Finally, actual "driving impressions". It may not be fair to compare the '56 Imp to the '53 Caddy, but I'll do it anyway. The Imperial feels like a modern car, the Caddy more like a forties car. The Cadillac is fun to drive in its own way, but feels to me like an antique; the 56 Imperial was my daily driver for 5 years (and will be again, no doubt, if I ever find it....) and has no problem holding its own in any modern traffic situation. The hydramatic-equipped Caddy is slow and slushy-feeling off the line. I drove the car from Lynchburg, Virginia to Asheboro, North Carolina (150 miles), and the '53 Cadillac suspension felt very "tippy", like the car didn't have a wide enough track; I never went over 60 in this car. My '56 Imperial, OTOH, handles solidly and tracks straight down the highway; it feels pretty relaxed at 80, which is about as fast as I ever go, anyway. The kingpin suspension will last forever if properly maintained (about 22 grease fittings on these cars, if I remember correctly). Here's the part that people are surprised at: the '56 is a QUICK car. With "1" pushed on the TorqueFlite, I can launch to 50 in under 7 seconds, then push "2" and get a kick in the pants that my boys seem to approve of as much as the Charger R/T. And, yes, my speedo is pretty close! All I've done to the motor is rebuild the Carter WCFB four-barrel and add MP electronic ignition (for those interested, you use a modified small block Chrysler distributor). And I'd be surprised if the original owner, 83, ever did anything to the motor....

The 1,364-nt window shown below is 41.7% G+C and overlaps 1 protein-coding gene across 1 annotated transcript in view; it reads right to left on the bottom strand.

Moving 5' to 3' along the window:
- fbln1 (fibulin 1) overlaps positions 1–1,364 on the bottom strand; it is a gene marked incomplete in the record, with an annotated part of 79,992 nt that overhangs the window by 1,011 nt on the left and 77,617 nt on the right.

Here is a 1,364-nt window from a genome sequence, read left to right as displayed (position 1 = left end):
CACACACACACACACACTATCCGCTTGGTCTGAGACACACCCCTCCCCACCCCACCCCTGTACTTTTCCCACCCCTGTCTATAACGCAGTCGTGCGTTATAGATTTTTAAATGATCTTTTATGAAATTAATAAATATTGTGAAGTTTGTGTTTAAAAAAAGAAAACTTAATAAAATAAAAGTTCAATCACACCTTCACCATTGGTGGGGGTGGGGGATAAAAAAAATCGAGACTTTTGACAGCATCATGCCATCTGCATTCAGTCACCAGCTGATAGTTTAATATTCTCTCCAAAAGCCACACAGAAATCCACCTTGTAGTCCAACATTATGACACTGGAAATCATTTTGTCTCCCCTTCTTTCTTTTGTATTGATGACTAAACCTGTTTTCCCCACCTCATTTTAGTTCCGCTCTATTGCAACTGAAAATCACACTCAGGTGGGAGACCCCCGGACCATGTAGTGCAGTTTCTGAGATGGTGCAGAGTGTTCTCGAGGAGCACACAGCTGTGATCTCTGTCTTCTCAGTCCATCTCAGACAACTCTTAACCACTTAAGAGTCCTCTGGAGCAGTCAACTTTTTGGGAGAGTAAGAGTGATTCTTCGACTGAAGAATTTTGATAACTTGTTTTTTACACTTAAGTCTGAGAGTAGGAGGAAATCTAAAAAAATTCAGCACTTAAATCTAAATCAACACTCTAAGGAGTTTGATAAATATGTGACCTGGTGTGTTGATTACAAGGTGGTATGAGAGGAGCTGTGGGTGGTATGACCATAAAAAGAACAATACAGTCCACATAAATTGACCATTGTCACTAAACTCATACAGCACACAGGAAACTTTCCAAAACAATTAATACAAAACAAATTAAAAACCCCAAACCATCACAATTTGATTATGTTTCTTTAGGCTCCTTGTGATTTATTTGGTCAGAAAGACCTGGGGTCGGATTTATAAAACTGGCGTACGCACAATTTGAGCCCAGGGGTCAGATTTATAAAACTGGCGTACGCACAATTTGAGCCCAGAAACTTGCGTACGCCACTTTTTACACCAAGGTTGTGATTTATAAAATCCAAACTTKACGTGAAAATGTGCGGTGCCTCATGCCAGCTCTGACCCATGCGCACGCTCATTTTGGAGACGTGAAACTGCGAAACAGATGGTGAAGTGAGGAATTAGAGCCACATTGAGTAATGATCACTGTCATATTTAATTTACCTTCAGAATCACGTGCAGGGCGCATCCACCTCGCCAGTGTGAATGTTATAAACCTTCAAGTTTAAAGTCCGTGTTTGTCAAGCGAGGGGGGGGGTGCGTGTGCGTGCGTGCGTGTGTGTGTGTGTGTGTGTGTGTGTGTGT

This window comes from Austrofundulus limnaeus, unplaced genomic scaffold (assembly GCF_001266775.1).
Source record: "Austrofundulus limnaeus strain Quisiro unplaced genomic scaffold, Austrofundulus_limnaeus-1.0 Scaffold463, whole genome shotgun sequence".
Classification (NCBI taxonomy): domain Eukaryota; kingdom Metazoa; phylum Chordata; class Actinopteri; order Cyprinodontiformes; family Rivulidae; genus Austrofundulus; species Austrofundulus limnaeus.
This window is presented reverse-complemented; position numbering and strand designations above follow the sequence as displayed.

What this translates into is an elegant car to drive that's no pansy (comparison intended--I take a lot of grief for the turquoise color from the Chat crowd). If you're stuck in a right-turn only lane and want to go straight, no problem: just blow by the unsuspecting Camry driver when the light changes. Most of the time the car's stateliness will keep others distracted long enough to make your move....
I encourage anyone who's considering one of these cars to buy it; you won't be disappointed.